THE government signed a $370-million (P18.29 billion) loan agreement with the World Bank to fast-track the process of dividing 1.4 million hectares for distribution to beneficiaries of the Comprehensive Agrarian Reform Program, the Department of Finance (DoF) said.

In a statement Monday, DoF said the agreement was signed on July 14 to fund the Support to Parcelization of Lands for Individual Titling (SPLIT) Project, which will allow the collective certificate of land ownership awards (CCLOAs) to be parcellized into individual titles for some 750,000 farmers.

Finance Secretary Carlos G. Dominguez III represented the Philippines in the signing ceremony and Achim Fock represented the World Bank when he was still the acting country director for Brunei, Malaysia, Philippines and Thailand of the bank at the time.

The SPLIT project costs $473.56 million, with $370 million to be financed by the World Bank. The Philippine government will provide for the remaining $103.56 million.

The loan matures over 29 years, inclusive of a 10.5-year grace period.

Of the 4.8 million hectares redistributed to 2.8 million beneficiaries of the agrarian reform program, the DoF said only 53% have their own individual land titles while the remaining 47% were covered only by CCLOA.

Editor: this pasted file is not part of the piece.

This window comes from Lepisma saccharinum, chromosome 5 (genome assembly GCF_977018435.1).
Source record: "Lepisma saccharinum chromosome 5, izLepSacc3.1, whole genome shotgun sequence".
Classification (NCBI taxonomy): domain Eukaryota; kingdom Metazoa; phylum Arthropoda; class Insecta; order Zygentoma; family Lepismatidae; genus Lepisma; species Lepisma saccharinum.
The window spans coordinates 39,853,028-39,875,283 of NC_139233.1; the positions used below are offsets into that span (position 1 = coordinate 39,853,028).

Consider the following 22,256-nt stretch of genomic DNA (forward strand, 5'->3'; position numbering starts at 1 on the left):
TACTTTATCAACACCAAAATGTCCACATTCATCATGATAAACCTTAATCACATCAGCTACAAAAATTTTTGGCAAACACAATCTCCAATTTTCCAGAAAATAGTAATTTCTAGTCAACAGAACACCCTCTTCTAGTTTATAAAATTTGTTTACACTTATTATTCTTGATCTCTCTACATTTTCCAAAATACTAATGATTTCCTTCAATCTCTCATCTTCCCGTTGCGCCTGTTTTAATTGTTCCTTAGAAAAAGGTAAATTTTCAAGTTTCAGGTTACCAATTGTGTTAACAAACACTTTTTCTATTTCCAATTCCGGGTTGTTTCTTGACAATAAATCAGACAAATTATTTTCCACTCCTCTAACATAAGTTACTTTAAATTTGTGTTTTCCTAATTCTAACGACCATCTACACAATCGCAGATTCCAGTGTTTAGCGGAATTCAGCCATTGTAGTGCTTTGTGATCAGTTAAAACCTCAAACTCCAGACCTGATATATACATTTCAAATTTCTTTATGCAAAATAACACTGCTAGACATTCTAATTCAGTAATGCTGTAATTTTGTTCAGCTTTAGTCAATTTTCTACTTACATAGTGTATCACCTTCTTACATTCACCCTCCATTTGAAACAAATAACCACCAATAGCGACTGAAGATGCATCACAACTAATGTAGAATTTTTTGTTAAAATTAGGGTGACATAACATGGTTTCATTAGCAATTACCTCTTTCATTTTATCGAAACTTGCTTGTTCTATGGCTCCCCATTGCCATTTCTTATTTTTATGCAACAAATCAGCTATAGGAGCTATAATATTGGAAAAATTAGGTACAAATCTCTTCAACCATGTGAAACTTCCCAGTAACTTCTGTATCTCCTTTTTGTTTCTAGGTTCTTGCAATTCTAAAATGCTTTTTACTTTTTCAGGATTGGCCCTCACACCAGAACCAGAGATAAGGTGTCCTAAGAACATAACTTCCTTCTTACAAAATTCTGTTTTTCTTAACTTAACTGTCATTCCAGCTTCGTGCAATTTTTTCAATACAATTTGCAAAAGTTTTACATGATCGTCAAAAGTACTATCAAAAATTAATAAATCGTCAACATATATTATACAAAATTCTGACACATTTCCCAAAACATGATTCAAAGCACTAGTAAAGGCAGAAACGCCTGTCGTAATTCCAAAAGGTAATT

The CCLOAs were issued to groups of beneficies in the 1990s and were intended as a temporary measure.

According to the DoF, “the parcelization of the CCLOAs into individual titles has been very slow,” with around 1.4 million hectares of land yet to be divided among the farmers under the SPLIT project.

“The SPLIT project will improve the bankability of farmers and enable them to access credit and government assistance. It will support our economic recovery program by intensifying assistance to farmers and making agrarian reform beneficiaries (ARBs) more resilient to the economic and social impacts of the COVID-19 (coronavirus disease 2019) pandemic,” Mr. Dominguez was quoted as saying.

The DoF said holding individual titles provides farmers security in matters that require proof of ownership, like mortgages or inheritance.

Mr. Fock said the World Bank expects the project to allow farmers “to invest in their property and adopt better technologies for greater productivity and higher incomes.” — Beatrice M. Laforga